Chapter

Institutions

in Islamic History

Published in print January 2010 | ISBN: 9780199545728
Published online September 2013 | e-ISBN: 9780191777264 | DOI: https://dx.doi.org/10.1093/actrade/9780199545728.003.0003

Series: Very Short Introductions

Institutions

Show Summary Details

Preview

‘Institutions’ examines three institutions — the mosque, jihad, and the caliphate ℄ that have been common to all Muslim societies, while being different in practice in the various regions and periods of Islamic history. The building of a mosque, a place of worship, was a way of asserting Islam's victory over other religions, but Islam and its monuments were defined in direct relation to those of local religious traditions. The definition of jihad has long been contentious. Islamists believe that jihad must be waged by the community as a whole, to expand the borders of an Islamic state — a caliphate — led by a ‘caliph’.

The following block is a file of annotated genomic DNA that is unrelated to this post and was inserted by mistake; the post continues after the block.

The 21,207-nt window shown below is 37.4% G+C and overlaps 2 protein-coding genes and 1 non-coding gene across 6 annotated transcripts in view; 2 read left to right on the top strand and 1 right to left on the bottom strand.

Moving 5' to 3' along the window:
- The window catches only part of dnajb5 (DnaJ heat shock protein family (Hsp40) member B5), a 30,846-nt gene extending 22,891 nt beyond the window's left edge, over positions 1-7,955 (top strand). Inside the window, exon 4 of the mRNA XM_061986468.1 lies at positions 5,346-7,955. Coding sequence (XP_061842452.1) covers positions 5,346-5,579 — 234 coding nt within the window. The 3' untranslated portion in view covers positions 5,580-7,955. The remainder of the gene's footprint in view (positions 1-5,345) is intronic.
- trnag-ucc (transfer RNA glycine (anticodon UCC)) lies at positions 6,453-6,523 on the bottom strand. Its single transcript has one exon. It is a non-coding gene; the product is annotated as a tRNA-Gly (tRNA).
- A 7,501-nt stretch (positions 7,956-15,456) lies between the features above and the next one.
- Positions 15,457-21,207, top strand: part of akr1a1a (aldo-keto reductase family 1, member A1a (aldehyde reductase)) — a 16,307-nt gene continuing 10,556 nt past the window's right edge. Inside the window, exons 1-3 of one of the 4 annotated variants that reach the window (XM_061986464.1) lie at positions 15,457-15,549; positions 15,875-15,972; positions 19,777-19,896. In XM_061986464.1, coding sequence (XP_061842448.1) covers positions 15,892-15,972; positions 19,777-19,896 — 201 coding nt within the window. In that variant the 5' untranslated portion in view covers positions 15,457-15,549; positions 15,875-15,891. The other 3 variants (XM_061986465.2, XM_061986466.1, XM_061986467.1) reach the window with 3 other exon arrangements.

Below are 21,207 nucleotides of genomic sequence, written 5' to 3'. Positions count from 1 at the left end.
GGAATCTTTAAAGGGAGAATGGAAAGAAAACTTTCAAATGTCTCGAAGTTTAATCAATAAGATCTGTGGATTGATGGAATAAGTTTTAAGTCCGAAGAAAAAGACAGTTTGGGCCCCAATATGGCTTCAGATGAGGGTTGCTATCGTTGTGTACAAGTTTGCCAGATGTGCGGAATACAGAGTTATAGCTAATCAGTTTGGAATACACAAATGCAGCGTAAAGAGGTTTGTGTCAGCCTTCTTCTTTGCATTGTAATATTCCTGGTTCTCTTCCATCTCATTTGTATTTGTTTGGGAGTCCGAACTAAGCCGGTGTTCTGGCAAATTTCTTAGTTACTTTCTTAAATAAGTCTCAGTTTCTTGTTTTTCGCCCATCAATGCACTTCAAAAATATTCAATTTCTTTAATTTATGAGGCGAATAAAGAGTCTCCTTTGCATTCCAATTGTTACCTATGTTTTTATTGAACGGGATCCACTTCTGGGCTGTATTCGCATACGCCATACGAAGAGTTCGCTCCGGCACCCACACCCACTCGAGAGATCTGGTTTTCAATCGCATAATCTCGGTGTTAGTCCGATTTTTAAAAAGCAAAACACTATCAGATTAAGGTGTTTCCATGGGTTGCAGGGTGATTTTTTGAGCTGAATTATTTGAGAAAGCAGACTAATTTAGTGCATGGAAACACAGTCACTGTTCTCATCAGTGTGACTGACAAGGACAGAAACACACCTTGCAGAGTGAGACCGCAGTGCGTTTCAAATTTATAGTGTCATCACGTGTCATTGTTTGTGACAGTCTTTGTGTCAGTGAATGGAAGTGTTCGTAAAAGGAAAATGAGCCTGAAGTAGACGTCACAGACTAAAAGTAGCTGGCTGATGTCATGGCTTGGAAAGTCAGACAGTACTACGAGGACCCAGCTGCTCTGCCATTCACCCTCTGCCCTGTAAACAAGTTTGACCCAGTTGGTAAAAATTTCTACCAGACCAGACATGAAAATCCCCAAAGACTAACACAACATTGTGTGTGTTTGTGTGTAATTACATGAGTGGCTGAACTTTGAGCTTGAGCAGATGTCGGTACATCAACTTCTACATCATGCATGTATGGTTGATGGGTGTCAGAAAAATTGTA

Keywords: Aga Khan; Osama Bin Laden; Dome of the Rock; Islam; jihad; Elijah Muhammad; Muslim; Nadir Shah; Nation of Islam; Ottoman Empire

Chapter.  4590 words.  Illustrated.

Subjects: Islam ; Middle Eastern History

Full text: subscription required

How to subscribe Recommend to my Librarian

Buy this work at Oxford University Press »

Users without a subscription are not able to see the full content. Please, subscribe or login to access all content. subscribe or login to access all content.